The Real Meaning of the 4th of July

The 4th of July -- Independence Day.   For American families, it's a tradition that involves food, friends and fireworks. Unfortunately, as with many holidays, it's easy to lose sight of why we're celebrating.

America's independence is significant in part because, to many people worldwide, it's the defining characteristic of our country and its citizens.

Many other countries came together because of a common language, religion or ethnicity. That's how the countries in South and Central America, for example, came to be. The United States of America, by contrast, was born because its founders believed in a series of principles and ideas. Having escaped religious persecution in Europe, the first non-native Americans were firm defenders of a number of things including: liberty, freedom and opportunity.

These concepts are the bedrock of our country's rich history, and have guided us in the 232 years since we declared our independence from Britain. And although we haven't always lived up to these ideals, the American spirit to strive for perfection has always prevailed.

Ultimately, the genius of our country lies in its people. Previous immigrant waves began with the first pilgrims from England, and included Germans, Irish, Polish, Chinese and Italians, among others. Today's Hispanic Americans are just the latest in a long list of those who left their homelands and their families in search of a better future.

And yet, precisely because there are no requirements or preconditions to become an American (other than an understanding and appreciation for all that bind us together), immigrants have an obligation to honor and love our country. Like those who came before us, it is vital to know our country's history, customs and language.

Only then can we ensure that future generations of Americans can be as blessed as we are to live in such a great country.                                               

Israel Ortega is a Senior Media Services Associate at The Heritage Foundation (heritage.org).
The 4th of July -- Independence Day.   For American families, it's a tradition that involves food, friends and fireworks. Unfortunately, as with many holidays, it's easy to lose sight of why we're celebrating.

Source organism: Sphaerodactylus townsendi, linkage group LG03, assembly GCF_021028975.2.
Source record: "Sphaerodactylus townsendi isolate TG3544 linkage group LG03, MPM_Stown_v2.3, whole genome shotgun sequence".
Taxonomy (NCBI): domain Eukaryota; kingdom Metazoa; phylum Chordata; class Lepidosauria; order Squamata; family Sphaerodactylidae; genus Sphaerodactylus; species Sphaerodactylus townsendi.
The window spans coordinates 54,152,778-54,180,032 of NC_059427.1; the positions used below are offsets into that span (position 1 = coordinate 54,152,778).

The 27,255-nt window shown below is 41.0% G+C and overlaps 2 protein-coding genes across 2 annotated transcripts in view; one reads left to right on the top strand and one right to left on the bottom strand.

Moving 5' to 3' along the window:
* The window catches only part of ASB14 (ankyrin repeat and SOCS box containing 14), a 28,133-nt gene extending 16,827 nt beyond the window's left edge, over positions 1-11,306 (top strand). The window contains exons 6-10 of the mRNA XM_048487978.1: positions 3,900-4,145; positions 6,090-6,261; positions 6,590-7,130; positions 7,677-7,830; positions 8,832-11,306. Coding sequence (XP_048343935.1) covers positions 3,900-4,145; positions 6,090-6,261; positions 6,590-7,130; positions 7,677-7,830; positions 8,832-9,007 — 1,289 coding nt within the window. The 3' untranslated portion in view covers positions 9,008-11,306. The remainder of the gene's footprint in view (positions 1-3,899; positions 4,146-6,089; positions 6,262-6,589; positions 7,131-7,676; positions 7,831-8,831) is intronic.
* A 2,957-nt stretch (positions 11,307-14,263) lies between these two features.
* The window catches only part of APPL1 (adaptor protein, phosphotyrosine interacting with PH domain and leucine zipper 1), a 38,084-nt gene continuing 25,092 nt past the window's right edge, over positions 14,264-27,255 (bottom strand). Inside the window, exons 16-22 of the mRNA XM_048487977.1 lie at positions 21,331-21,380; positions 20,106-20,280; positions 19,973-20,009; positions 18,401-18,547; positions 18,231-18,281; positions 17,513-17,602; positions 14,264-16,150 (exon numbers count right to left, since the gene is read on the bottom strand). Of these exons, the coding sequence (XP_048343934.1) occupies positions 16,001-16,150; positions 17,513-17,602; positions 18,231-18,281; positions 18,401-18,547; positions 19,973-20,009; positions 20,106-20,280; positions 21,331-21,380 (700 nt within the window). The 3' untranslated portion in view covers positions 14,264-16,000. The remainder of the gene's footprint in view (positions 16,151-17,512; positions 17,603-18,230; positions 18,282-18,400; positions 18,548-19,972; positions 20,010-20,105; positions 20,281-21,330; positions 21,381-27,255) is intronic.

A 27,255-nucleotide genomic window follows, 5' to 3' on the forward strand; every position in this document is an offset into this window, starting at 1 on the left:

America's independence is significant in part because, to many people worldwide, it's the defining characteristic of our country and its citizens.

Many other countries came together because of a common language, religion or ethnicity. That's how the countries in South and Central America, for example, came to be. The United States of America, by contrast, was born because its founders believed in a series of principles and ideas. Having escaped religious persecution in Europe, the first non-native Americans were firm defenders of a number of things including: liberty, freedom and opportunity.

These concepts are the bedrock of our country's rich history, and have guided us in the 232 years since we declared our independence from Britain. And although we haven't always lived up to these ideals, the American spirit to strive for perfection has always prevailed.

Ultimately, the genius of our country lies in its people. Previous immigrant waves began with the first pilgrims from England, and included Germans, Irish, Polish, Chinese and Italians, among others. Today's Hispanic Americans are just the latest in a long list of those who left their homelands and their families in search of a better future.

And yet, precisely because there are no requirements or preconditions to become an American (other than an understanding and appreciation for all that bind us together), immigrants have an obligation to honor and love our country. Like those who came before us, it is vital to know our country's history, customs and language.

Only then can we ensure that future generations of Americans can be as blessed as we are to live in such a great country.                                               

Israel Ortega is a Senior Media Services Associate at The Heritage Foundation (heritage.org).